TRIPS talks on implementing Doha run into more problems
Geneva, 21 Nov (Chakravarthi Raghavan) - The chairman of the TRIPS Council, Amb. Eduardo Perez Motta of Mexico, has put off a plenary session of the informal TRIPS Council meeting to receive and consider a draft legal text to implement para six of the Doha Declaration on TRIPS and Public Health, pending further consultations and talks among a small group of about 25 countries.
On 19 November, he had put forward to this group a draft legal language for various points to be covered in any decision. According to the original plans, such a legal text was to have been completed and approved by the TRIPS Council at a formal meeting next week, and then by the General Council at its meeting in December.
However, the United States has apparently come out strongly objecting to some of the language - and insisting on its own narrower interpretation of the pharmaceutical products, eschewing any processes and diagnostic kits, and also the scope by having a legal text that will covers only HIV/AIDS, TB, Malaria and other epidemics.
Paragraph one of the Doha declaration, while mentioning these, has a wider ambit:
“We recognize the gravity of the public health problems afflicting many developing countries and the least developed countries, especially those resulting from HIV/AIDS, tuberculosis, malaria and other epidemics.”
Under any interpretations of this para and ordinary dictionary meanings, the use of ‘especially’ means that the declaration applies to the three diseases mentioned, and ‘other epidemics’, but is not restricted to them.
However, in an effort to take back what the US and pharmaceutical industry had to yield at Doha, the US is trying to rewrite, under the guise of making things operational, the Doha declaration.
There are some legal experts who believe that even the issue of need for an agreed interpretation for countries to use Article 30 limited exception arises only because the original intent was misinterpreted in favour of patent holders by the WTO panel (headed by Robert Hudoc) in the Canada-EC dispute on patents, and insisting on an unwarranted restricted meaning for the ‘exception’ which even runs counter to the Appellate body’s views on ‘exceptions’ as a defence.
The talks on the chairman’s initial draft (of 19 November) was continuing within a small group of the countries in some ‘very tense’ negotiations as one participant described it mid-day.
Meanwhile, the chairman of the UK Independent Commission on Intellectual Property Rights, Prof. John Barton (Prof of Law at the Stanford University), in a letter in the Financial Times, has said the arguments and the talks about the Doha declaration and implementing, and the letters and comments in the FT involving Amartya Sen and the pharmaceutical lobby (Harvey Bale) that patents are not the real issue in non-availability of medicines and drugs is a “continuing rhetoric on drug patents obscuring the real world issues.”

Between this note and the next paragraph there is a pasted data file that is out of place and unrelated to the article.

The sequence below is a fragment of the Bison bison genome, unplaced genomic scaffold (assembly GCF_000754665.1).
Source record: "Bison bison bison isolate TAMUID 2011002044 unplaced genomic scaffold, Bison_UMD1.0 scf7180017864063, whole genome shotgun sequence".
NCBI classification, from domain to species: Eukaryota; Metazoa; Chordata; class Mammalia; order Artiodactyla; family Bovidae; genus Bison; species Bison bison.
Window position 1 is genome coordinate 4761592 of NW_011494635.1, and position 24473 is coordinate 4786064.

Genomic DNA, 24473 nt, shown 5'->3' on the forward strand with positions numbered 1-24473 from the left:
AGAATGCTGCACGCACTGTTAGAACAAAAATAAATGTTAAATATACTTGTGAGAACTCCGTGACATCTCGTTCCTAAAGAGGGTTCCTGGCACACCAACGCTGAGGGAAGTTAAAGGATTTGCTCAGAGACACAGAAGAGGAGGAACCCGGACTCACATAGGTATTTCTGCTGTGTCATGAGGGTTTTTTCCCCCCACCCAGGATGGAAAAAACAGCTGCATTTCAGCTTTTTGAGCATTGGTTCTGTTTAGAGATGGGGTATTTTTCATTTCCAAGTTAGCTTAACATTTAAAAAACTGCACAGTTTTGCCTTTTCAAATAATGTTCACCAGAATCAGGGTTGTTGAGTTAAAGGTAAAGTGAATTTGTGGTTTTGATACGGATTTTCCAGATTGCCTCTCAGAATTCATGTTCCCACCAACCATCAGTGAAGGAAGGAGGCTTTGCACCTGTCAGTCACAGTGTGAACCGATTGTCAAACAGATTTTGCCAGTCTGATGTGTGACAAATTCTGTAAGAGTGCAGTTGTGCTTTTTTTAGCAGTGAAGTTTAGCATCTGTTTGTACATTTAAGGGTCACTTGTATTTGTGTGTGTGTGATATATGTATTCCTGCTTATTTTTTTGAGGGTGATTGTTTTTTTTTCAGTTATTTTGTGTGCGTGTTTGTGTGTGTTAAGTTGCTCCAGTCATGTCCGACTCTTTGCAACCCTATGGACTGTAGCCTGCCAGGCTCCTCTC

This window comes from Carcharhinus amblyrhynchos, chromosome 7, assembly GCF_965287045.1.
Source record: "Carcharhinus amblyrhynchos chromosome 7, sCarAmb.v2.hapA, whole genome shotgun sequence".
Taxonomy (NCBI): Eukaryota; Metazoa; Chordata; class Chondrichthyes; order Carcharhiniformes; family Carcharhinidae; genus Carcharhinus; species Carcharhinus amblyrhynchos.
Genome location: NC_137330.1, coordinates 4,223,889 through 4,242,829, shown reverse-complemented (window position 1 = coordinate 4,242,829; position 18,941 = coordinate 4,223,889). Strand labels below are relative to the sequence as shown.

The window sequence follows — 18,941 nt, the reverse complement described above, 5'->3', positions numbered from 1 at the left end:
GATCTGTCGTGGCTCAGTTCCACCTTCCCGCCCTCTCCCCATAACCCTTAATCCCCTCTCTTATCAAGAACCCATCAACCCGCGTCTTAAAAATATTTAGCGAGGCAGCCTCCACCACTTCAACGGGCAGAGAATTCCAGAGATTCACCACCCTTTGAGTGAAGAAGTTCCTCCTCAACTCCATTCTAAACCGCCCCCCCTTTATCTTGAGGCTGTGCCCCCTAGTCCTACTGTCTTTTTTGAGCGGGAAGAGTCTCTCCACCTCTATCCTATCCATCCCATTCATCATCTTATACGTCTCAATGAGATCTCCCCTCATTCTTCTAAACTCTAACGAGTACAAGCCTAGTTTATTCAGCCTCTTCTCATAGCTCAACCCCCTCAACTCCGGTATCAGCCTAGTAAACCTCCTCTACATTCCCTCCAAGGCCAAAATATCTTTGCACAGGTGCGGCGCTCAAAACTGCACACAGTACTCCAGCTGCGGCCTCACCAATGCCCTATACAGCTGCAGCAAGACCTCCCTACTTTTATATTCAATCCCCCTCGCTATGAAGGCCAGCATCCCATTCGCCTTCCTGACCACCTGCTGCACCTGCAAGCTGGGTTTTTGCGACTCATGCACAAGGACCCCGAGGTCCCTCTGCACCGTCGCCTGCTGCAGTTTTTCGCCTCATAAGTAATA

Barton notes that his Commission studied this issue in great detail and concluded that patent rules did affect access to medicines required by poor people, as also did government health policies. But the Commission saw no “real trade off between improving IP arrangements to pursue the objective of public health and addressing issues of policy, infrastructure and resources for the same objectives.” Responsible people, Barton says, would agree that it is not an either or situation. The danger is that the continuing exchange of rhetoric obscures the real world issues.
“A legal solution of the kind now being negotiated at the WTO on compulsory licensing,” Barton says, “is unlikely to resolve the economic problems that the world will face after 2005. At that point India, in particular, is required to apply patent protection to new medicines and its new laws will inevitably reduce the ability of its generic suppliers to provide products in competition with those on patent. Even with ‘liberalised’ compulsory licensing rules, potential generic suppliers will then find it much more difficult to offer to produce medicines at low cost. This will reduce the value of compulsory licensing as a bargaining tool for governments negotiating with suppliers of medicines and will leave prices higher than they otherwise would be. Dealing with this coming situation may require alternate production arrangements; it will certainly require much more than a change in compulsory licensing rules.
“The current legal negotiations are important - but solve only part of the problem. The task of meeting the critical need of poor people for medicines at the lowest possible cost in the face of the global extension of patent protection is constantly evolving and policy makers need to focus on the needs of the future, not just those of today.”
Independently, a recently published study, by the Washington-based independent think tank, the Centre for Economic and Policy Research, after a detailed study came to the conclusion that with research and development and bringing the drugs on to the market now estimated to cost about $800 million for every drug, rewarding innovation through limited duration monopoly rights has now become “economically wasteful, encouraging rent-seeking behaviour and works against public interest by increasing the costs of medical care.” (SUNS #5219 for a fuller report).
These studies and views have generated a wider movement in civil society and health activists against the WTO TRIPS and WIPO Intellectual Property Agreements, and efforts to set universal global norms. Unless these are resolved quickly, it will strengthen the movements in civil society in major countries, both industrialized and the developing world, against the WTO itself. – SUNS5240
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